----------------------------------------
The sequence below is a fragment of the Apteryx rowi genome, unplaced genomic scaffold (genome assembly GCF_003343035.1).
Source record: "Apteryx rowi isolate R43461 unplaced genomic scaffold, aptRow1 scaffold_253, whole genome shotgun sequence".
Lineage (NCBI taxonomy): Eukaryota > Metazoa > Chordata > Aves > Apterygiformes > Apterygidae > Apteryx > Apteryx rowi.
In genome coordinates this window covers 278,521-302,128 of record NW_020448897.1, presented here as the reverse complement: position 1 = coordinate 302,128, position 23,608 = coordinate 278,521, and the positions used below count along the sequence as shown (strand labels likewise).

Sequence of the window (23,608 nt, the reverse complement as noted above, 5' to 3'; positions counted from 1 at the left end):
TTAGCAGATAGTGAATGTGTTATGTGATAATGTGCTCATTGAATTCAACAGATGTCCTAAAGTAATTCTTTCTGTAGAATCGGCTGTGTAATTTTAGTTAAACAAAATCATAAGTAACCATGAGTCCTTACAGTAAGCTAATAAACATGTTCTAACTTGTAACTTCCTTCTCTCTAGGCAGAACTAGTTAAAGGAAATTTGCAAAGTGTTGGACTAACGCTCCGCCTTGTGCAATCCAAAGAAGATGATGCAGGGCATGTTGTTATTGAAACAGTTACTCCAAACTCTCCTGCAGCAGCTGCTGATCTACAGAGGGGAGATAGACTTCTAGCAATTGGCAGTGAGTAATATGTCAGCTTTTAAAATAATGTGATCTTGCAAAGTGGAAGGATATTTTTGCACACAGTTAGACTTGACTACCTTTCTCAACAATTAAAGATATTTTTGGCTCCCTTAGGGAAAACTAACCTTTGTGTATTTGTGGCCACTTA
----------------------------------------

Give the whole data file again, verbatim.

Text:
The sequence below is a fragment of the Apteryx rowi genome, unplaced genomic scaffold (genome assembly GCF_003343035.1).
Source record: "Apteryx rowi isolate R43461 unplaced genomic scaffold, aptRow1 scaffold_253, whole genome shotgun sequence".
Lineage (NCBI taxonomy): Eukaryota > Metazoa > Chordata > Aves > Apterygiformes > Apterygidae > Apteryx > Apteryx rowi.
In genome coordinates this window covers 278,521-302,128 of record NW_020448897.1, presented here as the reverse complement: position 1 = coordinate 302,128, position 23,608 = coordinate 278,521, and the positions used below count along the sequence as shown (strand labels likewise).

Sequence of the window (23,608 nt, the reverse complement as noted above, 5' to 3'; positions counted from 1 at the left end):
TTAGCAGATAGTGAATGTGTTATGTGATAATGTGCTCATTGAATTCAACAGATGTCCTAAAGTAATTCTTTCTGTAGAATCGGCTGTGTAATTTTAGTTAAACAAAATCATAAGTAACCATGAGTCCTTACAGTAAGCTAATAAACATGTTCTAACTTGTAACTTCCTTCTCTCTAGGCAGAACTAGTTAAAGGAAATTTGCAAAGTGTTGGACTAACGCTCCGCCTTGTGCAATCCAAAGAAGATGATGCAGGGCATGTTGTTATTGAAACAGTTACTCCAAACTCTCCTGCAGCAGCTGCTGATCTACAGAGGGGAGATAGACTTCTAGCAATTGGCAGTGAGTAATATGTCAGCTTTTAAAATAATGTGATCTTGCAAAGTGGAAGGATATTTTTGCACACAGTTAGACTTGACTACCTTTCTCAACAATTAAAGATATTTTTGGCTCCCTTAGGGAAAACTAACCTTTGTGTATTTGTGGCCACTTA